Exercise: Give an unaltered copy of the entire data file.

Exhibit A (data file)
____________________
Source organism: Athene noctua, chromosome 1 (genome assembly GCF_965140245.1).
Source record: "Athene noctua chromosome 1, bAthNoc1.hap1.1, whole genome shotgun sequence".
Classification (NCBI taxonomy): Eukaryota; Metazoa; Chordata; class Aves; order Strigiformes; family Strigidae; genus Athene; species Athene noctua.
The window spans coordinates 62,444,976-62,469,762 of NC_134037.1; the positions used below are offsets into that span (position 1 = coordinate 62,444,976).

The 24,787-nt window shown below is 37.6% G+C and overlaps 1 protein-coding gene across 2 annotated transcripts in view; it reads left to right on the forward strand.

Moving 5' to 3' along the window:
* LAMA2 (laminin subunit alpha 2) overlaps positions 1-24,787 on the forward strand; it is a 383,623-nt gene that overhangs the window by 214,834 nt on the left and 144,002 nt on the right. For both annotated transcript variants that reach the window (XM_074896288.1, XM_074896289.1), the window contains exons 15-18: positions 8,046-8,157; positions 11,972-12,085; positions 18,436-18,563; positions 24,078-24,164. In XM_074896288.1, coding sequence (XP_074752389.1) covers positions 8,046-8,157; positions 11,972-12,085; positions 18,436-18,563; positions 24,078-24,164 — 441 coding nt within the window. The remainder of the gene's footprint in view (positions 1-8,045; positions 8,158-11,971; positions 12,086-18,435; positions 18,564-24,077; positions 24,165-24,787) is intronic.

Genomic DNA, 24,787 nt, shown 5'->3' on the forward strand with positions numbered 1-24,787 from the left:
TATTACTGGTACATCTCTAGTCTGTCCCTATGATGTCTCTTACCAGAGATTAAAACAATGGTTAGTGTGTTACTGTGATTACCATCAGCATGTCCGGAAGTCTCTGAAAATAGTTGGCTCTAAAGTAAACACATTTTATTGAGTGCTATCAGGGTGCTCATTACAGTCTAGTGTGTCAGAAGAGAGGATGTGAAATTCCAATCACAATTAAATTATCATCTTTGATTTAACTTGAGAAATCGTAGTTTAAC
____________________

Source organism: Athene noctua, chromosome 1 (genome assembly GCF_965140245.1).
Source record: "Athene noctua chromosome 1, bAthNoc1.hap1.1, whole genome shotgun sequence".
Classification (NCBI taxonomy): Eukaryota; Metazoa; Chordata; class Aves; order Strigiformes; family Strigidae; genus Athene; species Athene noctua.
The window spans coordinates 62,444,976-62,469,762 of NC_134037.1; the positions used below are offsets into that span (position 1 = coordinate 62,444,976).

The 24,787-nt window shown below is 37.6% G+C and overlaps 1 protein-coding gene across 2 annotated transcripts in view; it reads left to right on the forward strand.

Moving 5' to 3' along the window:
* LAMA2 (laminin subunit alpha 2) overlaps positions 1-24,787 on the forward strand; it is a 383,623-nt gene that overhangs the window by 214,834 nt on the left and 144,002 nt on the right. For both annotated transcript variants that reach the window (XM_074896288.1, XM_074896289.1), the window contains exons 15-18: positions 8,046-8,157; positions 11,972-12,085; positions 18,436-18,563; positions 24,078-24,164. In XM_074896288.1, coding sequence (XP_074752389.1) covers positions 8,046-8,157; positions 11,972-12,085; positions 18,436-18,563; positions 24,078-24,164 — 441 coding nt within the window. The remainder of the gene's footprint in view (positions 1-8,045; positions 8,158-11,971; positions 12,086-18,435; positions 18,564-24,077; positions 24,165-24,787) is intronic.

Genomic DNA, 24,787 nt, shown 5'->3' on the forward strand with positions numbered 1-24,787 from the left:
TATTACTGGTACATCTCTAGTCTGTCCCTATGATGTCTCTTACCAGAGATTAAAACAATGGTTAGTGTGTTACTGTGATTACCATCAGCATGTCCGGAAGTCTCTGAAAATAGTTGGCTCTAAAGTAAACACATTTTATTGAGTGCTATCAGGGTGCTCATTACAGTCTAGTGTGTCAGAAGAGAGGATGTGAAATTCCAATCACAATTAAATTATCATCTTTGATTTAACTTGAGAAATCGTAGTTTAAC